The Dandy Imago Dei: Toward an Incarnational Aesthetics in Kierkegaard

Oscar Wilde once declared that he only put his talent into his works; his true genius, he insisted, had been reserved for his life. Foppish, brilliant, gleefully self-caricaturing (not even Bunthorne, Gilbert and Sullivan’s attempt at parody, could come close to the real thing), Wilde’s public persona was a triumph of self-creation: the ability of the self to determine its own being-in-the-world.

For some theologians, such as Renaissance humanist Pico della Mirandola, self-creation was an integral part of being: a fundamental affirmation of man’s inherent status imago dei. But for Soren Kierkegaard, (no less careful with his public persona, in many ways, than Wilde himself), self-creation, exemplified by the kind of dandified aesthete Wilde would later come to embody, was more than just a theologically dangerous proposition: the figure of the self-poeticizing dandy in works like The Seducer’s Diary becomes downright diabolical, the need for self-creation lying at the very heart of what it means to sin.

For Kierkegaard’s Seducer, after all, “everything is image;  I myself am a myth about myself, for it is not rather as a myth that I hasten to this meeting? Who I am has nothing to do with it.” The Seducer projects himself into the world, the protagonist of the fiction he is writing, “accomplish[ing] the task of living poetically” as he recasts his destructive, even abusive relationship with the innocent Cordelia as an opportunity  to play the role of the debonair Don Juan.

In so doing – Kierkegaard reveals – the Seducer displays the dark side of self-creation: the autonomy and ironic detachment he so craves – the ability to adopt the sub specie aeternae perspective, living life as dispassionate author rather than as creature wedded to the contingent nature of existence – comes at the price of Cordelia’s freedom. Denied agency and autonomous selfhood, Cordelia becomes merely clay that the Seducer can mold, an objet d’art glorifying his creative genius. It is no coincidence that artistic possession, for the Seducer, takes on the rhetoric of rape: “you blush; your bosom too full to find relief in breath; your look is angry, proudly contemptuous; there is a prayer, a tear, in your eyes; both are equally beautiful and I am equally entitled to both.”

Self-creation, the ultimate artistic act, is thus revealed as a violation: to become the author and protagonist in my own drama, I must reduce those around me to mere bit players, their purpose merely to serve and glorify my own ends. The witty, ironic detachment of a Wilde or a Seducer only serves to highlight the way in which a Cordelia or a Sybil Vane, the ill-fated lover of Dorian Gray, Wilde’s most famous protagonist, are deprived of that same autonomy: the power to tell their own stories.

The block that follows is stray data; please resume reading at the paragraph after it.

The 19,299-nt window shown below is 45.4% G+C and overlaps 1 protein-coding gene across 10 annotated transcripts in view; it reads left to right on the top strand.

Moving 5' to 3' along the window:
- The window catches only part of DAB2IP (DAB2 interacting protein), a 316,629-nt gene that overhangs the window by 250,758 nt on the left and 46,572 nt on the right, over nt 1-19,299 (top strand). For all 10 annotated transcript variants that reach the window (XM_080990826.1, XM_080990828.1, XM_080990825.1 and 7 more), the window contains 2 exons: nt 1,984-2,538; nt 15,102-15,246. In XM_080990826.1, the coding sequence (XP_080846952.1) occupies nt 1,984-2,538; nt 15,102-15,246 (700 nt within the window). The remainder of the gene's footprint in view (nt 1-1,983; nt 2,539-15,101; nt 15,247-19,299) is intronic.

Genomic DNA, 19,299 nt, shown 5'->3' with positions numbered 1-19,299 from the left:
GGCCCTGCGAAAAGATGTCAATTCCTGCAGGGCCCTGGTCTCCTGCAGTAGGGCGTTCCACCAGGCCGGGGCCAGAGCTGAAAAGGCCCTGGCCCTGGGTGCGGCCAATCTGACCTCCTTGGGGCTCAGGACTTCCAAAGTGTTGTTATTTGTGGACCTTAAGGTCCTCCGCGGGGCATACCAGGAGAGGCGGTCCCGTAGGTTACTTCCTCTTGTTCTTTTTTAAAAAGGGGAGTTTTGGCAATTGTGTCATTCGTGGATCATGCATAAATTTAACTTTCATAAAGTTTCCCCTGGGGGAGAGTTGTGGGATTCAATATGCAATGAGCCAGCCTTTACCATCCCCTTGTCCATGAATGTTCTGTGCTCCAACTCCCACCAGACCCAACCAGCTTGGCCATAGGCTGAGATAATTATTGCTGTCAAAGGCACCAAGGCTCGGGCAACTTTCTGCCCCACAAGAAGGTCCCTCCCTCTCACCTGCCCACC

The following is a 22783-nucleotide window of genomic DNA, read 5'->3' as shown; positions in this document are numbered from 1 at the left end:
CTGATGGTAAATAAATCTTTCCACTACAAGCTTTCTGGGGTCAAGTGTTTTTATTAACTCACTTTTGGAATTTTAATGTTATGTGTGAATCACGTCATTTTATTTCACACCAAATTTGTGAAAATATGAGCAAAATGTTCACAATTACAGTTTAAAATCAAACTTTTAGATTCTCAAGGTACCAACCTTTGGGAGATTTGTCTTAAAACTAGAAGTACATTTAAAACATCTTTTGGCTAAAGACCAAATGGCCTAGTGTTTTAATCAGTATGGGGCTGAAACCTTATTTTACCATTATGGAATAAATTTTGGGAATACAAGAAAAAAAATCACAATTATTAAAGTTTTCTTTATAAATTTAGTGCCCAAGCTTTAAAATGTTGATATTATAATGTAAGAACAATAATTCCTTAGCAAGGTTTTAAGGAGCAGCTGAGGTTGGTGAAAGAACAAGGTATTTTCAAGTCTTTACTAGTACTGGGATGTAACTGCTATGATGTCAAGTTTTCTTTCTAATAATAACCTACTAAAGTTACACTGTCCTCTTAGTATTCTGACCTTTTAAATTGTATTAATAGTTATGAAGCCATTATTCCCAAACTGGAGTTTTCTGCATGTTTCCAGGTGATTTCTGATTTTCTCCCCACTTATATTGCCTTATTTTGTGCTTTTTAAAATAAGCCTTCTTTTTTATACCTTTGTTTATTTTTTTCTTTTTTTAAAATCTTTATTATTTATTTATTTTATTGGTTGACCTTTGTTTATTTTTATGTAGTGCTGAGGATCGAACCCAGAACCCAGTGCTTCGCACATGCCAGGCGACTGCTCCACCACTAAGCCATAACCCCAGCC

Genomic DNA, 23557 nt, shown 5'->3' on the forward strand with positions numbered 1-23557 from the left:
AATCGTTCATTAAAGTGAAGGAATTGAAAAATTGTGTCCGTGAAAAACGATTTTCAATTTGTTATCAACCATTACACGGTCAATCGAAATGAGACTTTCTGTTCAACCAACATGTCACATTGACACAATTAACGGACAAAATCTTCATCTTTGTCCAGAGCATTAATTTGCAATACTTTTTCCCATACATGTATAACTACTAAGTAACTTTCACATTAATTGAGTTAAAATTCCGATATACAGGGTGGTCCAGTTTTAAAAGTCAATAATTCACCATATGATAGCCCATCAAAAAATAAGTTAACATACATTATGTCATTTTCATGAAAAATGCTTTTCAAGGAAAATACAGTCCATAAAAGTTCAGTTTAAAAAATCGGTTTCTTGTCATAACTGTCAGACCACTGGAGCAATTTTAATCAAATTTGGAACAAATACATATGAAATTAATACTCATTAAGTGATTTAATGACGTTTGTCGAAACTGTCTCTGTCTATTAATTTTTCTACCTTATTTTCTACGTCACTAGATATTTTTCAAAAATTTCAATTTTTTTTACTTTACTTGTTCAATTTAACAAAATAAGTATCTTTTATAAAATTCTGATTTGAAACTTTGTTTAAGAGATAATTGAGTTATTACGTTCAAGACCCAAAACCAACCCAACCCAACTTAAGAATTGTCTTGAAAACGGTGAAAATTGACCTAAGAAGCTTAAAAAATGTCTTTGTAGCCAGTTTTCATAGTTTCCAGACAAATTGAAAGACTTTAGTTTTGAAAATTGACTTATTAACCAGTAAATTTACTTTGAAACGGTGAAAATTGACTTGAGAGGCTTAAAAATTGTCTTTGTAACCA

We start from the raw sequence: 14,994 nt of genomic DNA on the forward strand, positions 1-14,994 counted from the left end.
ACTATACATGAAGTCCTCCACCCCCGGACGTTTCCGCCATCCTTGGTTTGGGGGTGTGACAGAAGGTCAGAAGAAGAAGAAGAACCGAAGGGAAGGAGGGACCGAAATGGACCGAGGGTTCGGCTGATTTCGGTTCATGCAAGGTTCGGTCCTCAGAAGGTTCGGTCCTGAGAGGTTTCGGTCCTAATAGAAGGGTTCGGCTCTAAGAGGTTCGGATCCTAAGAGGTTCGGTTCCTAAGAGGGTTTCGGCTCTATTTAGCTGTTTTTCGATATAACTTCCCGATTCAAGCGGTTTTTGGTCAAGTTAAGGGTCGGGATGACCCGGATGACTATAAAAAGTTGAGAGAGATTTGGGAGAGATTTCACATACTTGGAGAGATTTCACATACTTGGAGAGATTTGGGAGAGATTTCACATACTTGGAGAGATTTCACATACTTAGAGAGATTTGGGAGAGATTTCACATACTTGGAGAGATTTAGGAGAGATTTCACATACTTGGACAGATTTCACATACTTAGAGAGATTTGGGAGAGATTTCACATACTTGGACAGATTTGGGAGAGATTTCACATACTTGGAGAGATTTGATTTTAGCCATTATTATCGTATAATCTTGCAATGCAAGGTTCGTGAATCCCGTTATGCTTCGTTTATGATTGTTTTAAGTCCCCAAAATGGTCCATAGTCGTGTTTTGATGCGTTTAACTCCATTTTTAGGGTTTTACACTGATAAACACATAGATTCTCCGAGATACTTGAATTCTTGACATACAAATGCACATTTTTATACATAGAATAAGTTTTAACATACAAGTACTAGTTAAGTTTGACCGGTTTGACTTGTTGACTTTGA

The question Kierkegaard raises is at once aesthetic and theological. How, as artists, can we avoid bonding art to oppression? Here too, Kierkegaard provides us with a hint of an answer. If artistic creation is  analogous to divine creation, then – he suggests – we must seek not a position of detached irony, standing above and outside our own being, but rather a kenotic, loving relationship defined not by our sovereignty but by our willingness to sacrifice it: a model rooted firmly in our ideas about the Incarnation: as Kierkegaard puts it “in the Incarnation, creation is fulfilled by God’s including himself in it.”

In so doing, Kierkegaard offers us a model of Christian artistic creation – and self-creation – based not on power or autonomy but instead on love and receptivity: the acceptance of the self’s own being not merely as paradigmatic storyteller but also as part of the story being told: a protagonist in one storyline and a bit player in another, wedded to facticity as well as freedom – a view of the self not merely as poet, but – as Kierkegaard sees the “true Christian” – “poetically composed.”

Tara Isabella Burton is a writer, theologian, and theatre practitioner living between Tbilisi, Georgia, and Oxford, England. She is currently pursuing a DPhil in theology and literature at Trinity College, Oxford. Her fiction and creative non-fiction has been published widely in such journals as AmoskeagImagineGigantic Sequins, and more, and you can find her on the internet at


  • Matthew Linder says:

    I deep in study on a musical work by Arnold Schoenberg called Pierrot Lunaire and this piece embodies a lot of what you speak about here. The work is all about self-creation as Schoenberg put himself in the role of the poet and Pierrot (who is referred near the beginning of the work as a dandy) trying to legitimize his atonal music through various ironic means. One of the ways Schoenberg accomplishes this is by taking musical forms of the past and making parodies of them that are done in a musical language which is highly dissonant, disjointed and at points dissolves into chaos. I will have to think about your article more but there seem to be a lot of connections. Very interesting.

  • Marilyn says:

    Thanks for such an interesting article! I haven’t read much of Kierkegaard, but every time I hear of his work, I become increasingly curious.

    Tomorrow I will, however, be using some of your ideas of the public persona=self-creation (and moral/spiritual implications) for my Enlightenment Literature class discussion, in which we will be discussing William Wycherley’s The Country Wife.

  • Sandra says:

    Deeply intellectual, so much so that I am somewhat lost. I do, however, resonate with the mention of self-creation and the role of the artist. That is very integral in my personal philosophy and my aesthetic approach to creating.

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